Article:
“The harbor is economically valuable to our municipality. It’s been certified by the NJDEP as a Clean Marina, and we need to ensure that it remains that way. Reducing plastic waste is one of the things we can do,” Hubeny said. Two educational workshops about thisproposed single-use plastic regulationwere held for the chamber of commerceand residents. Crowley hopes to advance a growing trend in the Two River area first launched by Monmouth Beach in May 2018, when that town passed a law prohibiting the use of single-use plastics and Styrofoam take-out containers. Violators are subject to a $2,500 fine. In December, the borough attempted to pass a single-use plastics ordinance. It included a 10-cent fee for store customers and restaurant patrons who requested a plastic carry-out bag, but merchants pushed back. “People will argue with me that it’s a slippery slope. First it’s straws, utensils and bags. What’s next? Lids, Styrofoam and DVD packaging? Absolutely! That’s absolutely the goal,” Crowley said. Discussions concerning a possible regulation of single-use plastics and straws to protect wildlife and reduce cleanup costs began in January 2018. Four months later, Crowley was at the forefront of “The Final Straw,” an event supported by the governing body that challenged local restaurants from April 23- 27 to refrain from handing out straws when serving drinks. If patrons requested a straw, they received a biodegradable paper one instead of plastic. “They were afraid the fee would cause customers to go elsewhere, when really itwas included to incentivize people to optfor reusable bags,” Crowley said. “It was amajor point of contention, so we removed itfrom this proposal.” Though single-use plastics have received most of the headlines, American Littoral Society executive director Tim Dillingham said the importance of the helium balloon ordinance should not be lost. Le Grice said she hopes the legislationwill pass and pressure state legislatorsto take the reins and offer municipalitiesmore guidance, rather than forcing themto find their own way. The council will vote on adoption ofthese ordinances at its July 10 meeting. “There have also been reports of whalesingesting them,” he said. “Balloons are asignificant threat to marine wildlife and it’sour belief that there has to be a better wayto celebrate a major life achievement thanby releasing garbage into the air.” “We need to continue to educate thepublic, because not everyone understandsthe impact,” Crowley said. “They see us asa small town with 4,300 residents. Whatgood can this possibly do? But if we do it,what other neighboring towns will follow?We need to set the example.” The following month, Little Silver adopted a plastics ban of its own; first-time violators face a fine of up to $500. By the third offense the fine increases to $2,500 per day of noncompliance. At the time of adoption, the ordinance included a provision that offered business owners a six-month window to achieve compliance and an additional six months if the transition proves to be too difficult. ATLANTIC HIGHLANDS– For councilman JonCrowley, the buildup ofdebris on First Avenueand the plastic bags strewnthroughout the branchesof borough trees are a badjoke even he couldn’t havewritten. The proposed legislation was adjustedand introduced at a council meeting lastmonth. Dillingham noted that a deflated balloonsitting on a body of water can resemble ajellyfish, which is a primary source of foodfor sea turtles. Crowley said if the ban on single-use plastics in Atlantic Highlands passes, business owners will have until Nov. 1 to comply. Those in violation will be subject to the borough’s standard code enforcement fines and penalties. Atlantic Highlands borough administrator Adam Hubeny said there are also economic considerations to these ordinances with respect to the Atlantic Highlands Municipal Harbor. Monmouth Beach followed in March 2019 with legislation that abolished the release of helium-filled balloons. Exceptions to the ordinance included those balloons released for government-authorized scientific or meteorological proposes, hot air balloons recovered after launching and balloons that remain indoors. “We’ve been advocating for municipal bans on balloon releases up and down the coastline. It’s a primary focus of our educational campaigns and we’re empowering towns to speak about them,” Dillingham said. “The state has had a plastics ban bill sitting in committee for a year now. What will it entail to get it out? It’s time to move on it. They have the power and we need a guide. What they pass may be more restrictive, or it may be less restrictive, but this really needs to come from Trenton. We can only do so much,” Le Grice said. According to Hubeny, the harbor is one of just nine in New Jersey to be owned and operated by a municipality and maintaining its health offers a big lift to borough taxpayers. The successful film and television producer, known for his work on the hidden camera reality show series “Impractical Jokers,” is leading the charge in town to ban single-use plastics and the releasing of balloons. Crowley is hopeful local legislation coming before the council in July will clean things up. “The harbor’s utility budget this year is $6.5 million. Out of that total, over a million dollars comes back to the municipality each year. That’s big for us,” Hubeny said, adding that the harbor operates at about 96 percent capacity with a waiting list for boat storage slips. Only selective slips for certain sized boats are currently available. “We all need to understand that though this is a global problem, we need to do our part at home to reduce the source of the biggest contributor to litter in our beach-front areas, harbor and roadways,” said Atlantic Highlands Mayor Rhonda C. LeGrice.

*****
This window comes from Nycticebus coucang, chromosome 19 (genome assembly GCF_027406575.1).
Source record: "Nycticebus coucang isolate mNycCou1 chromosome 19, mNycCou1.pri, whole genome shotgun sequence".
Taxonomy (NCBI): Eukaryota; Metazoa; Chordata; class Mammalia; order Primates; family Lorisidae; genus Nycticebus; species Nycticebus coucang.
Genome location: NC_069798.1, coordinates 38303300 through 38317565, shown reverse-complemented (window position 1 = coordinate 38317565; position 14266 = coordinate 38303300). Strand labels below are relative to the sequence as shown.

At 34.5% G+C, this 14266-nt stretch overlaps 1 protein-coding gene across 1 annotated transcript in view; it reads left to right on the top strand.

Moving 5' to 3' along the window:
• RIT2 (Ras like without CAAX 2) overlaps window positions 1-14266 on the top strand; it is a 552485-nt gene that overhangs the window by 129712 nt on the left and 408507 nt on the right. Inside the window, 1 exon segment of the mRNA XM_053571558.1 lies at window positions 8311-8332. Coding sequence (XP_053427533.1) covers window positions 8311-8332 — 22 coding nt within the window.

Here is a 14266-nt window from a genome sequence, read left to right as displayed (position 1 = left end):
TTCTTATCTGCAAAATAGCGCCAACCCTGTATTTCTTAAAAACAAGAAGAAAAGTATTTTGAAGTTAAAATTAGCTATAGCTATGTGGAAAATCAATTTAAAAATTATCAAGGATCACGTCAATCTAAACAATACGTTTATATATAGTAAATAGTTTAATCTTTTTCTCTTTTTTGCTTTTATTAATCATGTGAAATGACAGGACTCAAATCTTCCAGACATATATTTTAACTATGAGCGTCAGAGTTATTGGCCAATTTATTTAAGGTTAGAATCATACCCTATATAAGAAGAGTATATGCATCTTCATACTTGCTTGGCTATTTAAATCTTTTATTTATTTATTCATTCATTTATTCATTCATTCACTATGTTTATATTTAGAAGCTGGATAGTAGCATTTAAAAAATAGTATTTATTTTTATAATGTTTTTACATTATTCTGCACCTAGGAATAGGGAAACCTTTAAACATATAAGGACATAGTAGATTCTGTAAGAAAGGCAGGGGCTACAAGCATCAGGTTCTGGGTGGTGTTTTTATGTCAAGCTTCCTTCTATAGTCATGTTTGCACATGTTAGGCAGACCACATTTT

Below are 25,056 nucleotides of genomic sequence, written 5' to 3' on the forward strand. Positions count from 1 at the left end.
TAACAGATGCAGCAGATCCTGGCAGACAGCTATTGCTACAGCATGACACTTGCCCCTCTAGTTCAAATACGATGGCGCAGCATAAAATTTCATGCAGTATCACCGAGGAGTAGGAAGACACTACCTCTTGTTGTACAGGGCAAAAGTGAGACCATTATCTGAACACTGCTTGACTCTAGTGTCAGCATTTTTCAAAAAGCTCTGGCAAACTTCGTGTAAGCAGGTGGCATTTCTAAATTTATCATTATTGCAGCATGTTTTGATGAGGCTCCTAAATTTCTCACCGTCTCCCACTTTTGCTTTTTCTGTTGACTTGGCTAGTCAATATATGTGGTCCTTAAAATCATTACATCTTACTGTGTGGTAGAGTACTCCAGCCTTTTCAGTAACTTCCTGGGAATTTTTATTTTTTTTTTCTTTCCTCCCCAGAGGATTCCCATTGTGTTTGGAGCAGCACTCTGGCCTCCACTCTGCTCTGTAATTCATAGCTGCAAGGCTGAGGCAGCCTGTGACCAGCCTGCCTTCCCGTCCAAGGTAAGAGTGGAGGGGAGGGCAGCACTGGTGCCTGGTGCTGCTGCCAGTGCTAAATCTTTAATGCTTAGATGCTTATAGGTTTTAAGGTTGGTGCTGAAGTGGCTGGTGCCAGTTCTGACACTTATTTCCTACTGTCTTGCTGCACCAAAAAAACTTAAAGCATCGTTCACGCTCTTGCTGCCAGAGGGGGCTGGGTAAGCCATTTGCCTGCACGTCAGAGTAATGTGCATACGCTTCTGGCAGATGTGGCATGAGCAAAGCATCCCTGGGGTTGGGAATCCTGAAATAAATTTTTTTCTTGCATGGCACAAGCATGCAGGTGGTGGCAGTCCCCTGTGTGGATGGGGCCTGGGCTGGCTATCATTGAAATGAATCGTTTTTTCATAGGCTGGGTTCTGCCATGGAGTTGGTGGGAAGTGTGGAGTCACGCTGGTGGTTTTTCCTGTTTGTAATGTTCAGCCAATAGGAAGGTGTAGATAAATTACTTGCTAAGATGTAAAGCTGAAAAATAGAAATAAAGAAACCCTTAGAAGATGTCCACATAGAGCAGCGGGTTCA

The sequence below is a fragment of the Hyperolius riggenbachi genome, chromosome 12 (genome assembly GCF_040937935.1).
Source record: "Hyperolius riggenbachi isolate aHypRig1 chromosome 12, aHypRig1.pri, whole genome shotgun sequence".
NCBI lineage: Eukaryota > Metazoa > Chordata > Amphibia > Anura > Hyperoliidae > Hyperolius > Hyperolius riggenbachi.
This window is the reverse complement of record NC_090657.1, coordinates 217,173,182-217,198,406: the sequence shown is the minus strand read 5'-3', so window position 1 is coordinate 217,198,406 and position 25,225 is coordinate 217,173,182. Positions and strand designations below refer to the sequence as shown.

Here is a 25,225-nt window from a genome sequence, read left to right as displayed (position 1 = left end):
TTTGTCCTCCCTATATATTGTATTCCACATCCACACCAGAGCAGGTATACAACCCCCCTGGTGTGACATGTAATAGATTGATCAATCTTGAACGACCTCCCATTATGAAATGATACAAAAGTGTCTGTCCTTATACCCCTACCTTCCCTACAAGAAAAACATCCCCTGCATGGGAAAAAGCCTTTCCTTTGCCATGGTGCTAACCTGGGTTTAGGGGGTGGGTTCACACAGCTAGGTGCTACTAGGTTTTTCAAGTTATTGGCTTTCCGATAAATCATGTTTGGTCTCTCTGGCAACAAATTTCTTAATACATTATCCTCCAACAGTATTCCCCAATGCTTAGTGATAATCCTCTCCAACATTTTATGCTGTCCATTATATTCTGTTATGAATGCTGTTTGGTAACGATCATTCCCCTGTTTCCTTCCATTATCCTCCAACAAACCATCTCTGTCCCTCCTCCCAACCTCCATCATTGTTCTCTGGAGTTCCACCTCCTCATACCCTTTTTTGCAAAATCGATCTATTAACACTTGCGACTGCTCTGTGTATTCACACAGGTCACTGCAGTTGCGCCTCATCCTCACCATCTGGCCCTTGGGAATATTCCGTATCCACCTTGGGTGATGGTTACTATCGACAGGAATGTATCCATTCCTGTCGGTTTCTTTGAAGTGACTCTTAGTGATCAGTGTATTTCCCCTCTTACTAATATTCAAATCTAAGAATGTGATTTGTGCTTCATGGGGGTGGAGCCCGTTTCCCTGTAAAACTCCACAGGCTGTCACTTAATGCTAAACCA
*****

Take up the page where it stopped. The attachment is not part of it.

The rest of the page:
Einarson suffered a season-ending leg injury during a spring regional soccer showcase tournament in Surrey and did not play for the Bombers girl’s roundball squad in her senior year.However, for the past two seasons Einarson was a force on the senior volleyball, basketball and soccer teams.Cail Spencer won the Best All-round honour after playing for the Bombers basketball and rugby squad while also competing in cross-country running.Scholastically, Andrea Stinson was named the Female Scholar Athlete.During her time at LVR, Stinson earned the third highest average in points — 240 in four years — in school history.Stinson played volleyball and basketball while also competing on the cross-country running team.But her main sport is soccer and the diminutive midfielder is off to the University of Calgary next season to play in the Canada West Women’s League.On the boy’s side, Carsen Willans won the Top Scholar award.Willans, who played this season for the Nelson Leafs Junior Hockey Club, accumulated 44 points this season.Big Block winners included Stinson, for cross country running and volleyball; Shawn DeGroot, cross country running; Adam Grace, basketball; Zak for basketball; Jayden Roch, volleyball; Einarson, volleyball; Alex Hawes, volleyball; Chelsea Chirico, girl’s soccer; Mykayla Commandeur, field hockey; Jacob Kindred, rugby; Luis Loeschnik, soccer; and Jordan Hunter, rugby. Brittany Wheeler and John Zak came away as the top all-round athletes at the L.V. Rogers Bombers Athletic Award Ceremonies last week at the Fairview-based school.Wheeler, winner of the Commissioner’s Award for LVR at the B.C. High School AA Girl’s Soccer Championships in Kamloops, was named Outstanding Female Athlete of the Year.Wheeler, slated to continue her soccer career this fall in Lethbridge, also won the same award in Grade 10. She also played the past two seasons on the Bombers Varsity Girl’s Basketball team.Zak was one of the key cogs in the Bombers once again qualifying for the B.C. High School AA Boy’s Basketball Championships after a one-year hiatus.Zak, who averaged 16pts, 5 rebounds, 4 assists, one block this season as a two guard for the Bombers, won the Outstanding Male Athlete award.The 6-foot-one-inch Zak is off to Columbia Bible College next season on a basketball scholarship.Other major award winners included Samantha Einarson named Best All-round Female athlete.
Like hiking the hills?What about running on trail?For the latter enthusiasts trek to Svaboda Road Parking Lot Saturday morning for the Fall Svaboda Trail Running Race. The event, rain or shine, begins at 8 a.m. with registration.The gun sounds at 9 a.m. for competitors.The course is 400 meters of road that quickly turns into approximately 13 kilometers of trails with a big loop in the middle.Race cost is $35 for adults, $20 for 18 years and under, $50 for the familyAll proceeds go directly to improvements of the Nelson running trails.Questions contact email@example.com